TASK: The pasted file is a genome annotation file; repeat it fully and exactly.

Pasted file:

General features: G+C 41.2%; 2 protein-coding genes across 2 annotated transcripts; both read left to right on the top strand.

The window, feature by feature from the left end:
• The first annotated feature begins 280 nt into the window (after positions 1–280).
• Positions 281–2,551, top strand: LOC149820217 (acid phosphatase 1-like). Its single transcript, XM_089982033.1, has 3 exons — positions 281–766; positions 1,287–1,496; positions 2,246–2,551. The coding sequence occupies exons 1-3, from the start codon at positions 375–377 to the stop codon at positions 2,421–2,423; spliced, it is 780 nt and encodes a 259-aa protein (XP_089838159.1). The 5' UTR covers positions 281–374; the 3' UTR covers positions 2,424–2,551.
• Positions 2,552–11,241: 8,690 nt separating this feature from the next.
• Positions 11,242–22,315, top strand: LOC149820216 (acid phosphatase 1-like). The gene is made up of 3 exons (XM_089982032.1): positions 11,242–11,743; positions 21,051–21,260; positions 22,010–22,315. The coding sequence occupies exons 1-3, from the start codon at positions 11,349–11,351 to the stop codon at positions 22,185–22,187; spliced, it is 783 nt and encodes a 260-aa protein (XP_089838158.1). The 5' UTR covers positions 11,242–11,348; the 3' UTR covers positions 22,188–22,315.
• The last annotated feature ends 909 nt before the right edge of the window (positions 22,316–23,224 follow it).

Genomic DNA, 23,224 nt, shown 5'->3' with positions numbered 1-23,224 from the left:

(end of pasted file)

General features: G+C 41.2%; 2 protein-coding genes across 2 annotated transcripts; both read left to right on the top strand.

The window, feature by feature from the left end:
• The first annotated feature begins 280 nt into the window (after positions 1–280).
• Positions 281–2,551, top strand: LOC149820217 (acid phosphatase 1-like). Its single transcript, XM_089982033.1, has 3 exons — positions 281–766; positions 1,287–1,496; positions 2,246–2,551. The coding sequence occupies exons 1-3, from the start codon at positions 375–377 to the stop codon at positions 2,421–2,423; spliced, it is 780 nt and encodes a 259-aa protein (XP_089838159.1). The 5' UTR covers positions 281–374; the 3' UTR covers positions 2,424–2,551.
• Positions 2,552–11,241: 8,690 nt separating this feature from the next.
• Positions 11,242–22,315, top strand: LOC149820216 (acid phosphatase 1-like). The gene is made up of 3 exons (XM_089982032.1): positions 11,242–11,743; positions 21,051–21,260; positions 22,010–22,315. The coding sequence occupies exons 1-3, from the start codon at positions 11,349–11,351 to the stop codon at positions 22,185–22,187; spliced, it is 783 nt and encodes a 260-aa protein (XP_089838158.1). The 5' UTR covers positions 11,242–11,348; the 3' UTR covers positions 22,188–22,315.
• The last annotated feature ends 909 nt before the right edge of the window (positions 22,316–23,224 follow it).

Genomic DNA, 23,224 nt, shown 5'->3' with positions numbered 1-23,224 from the left: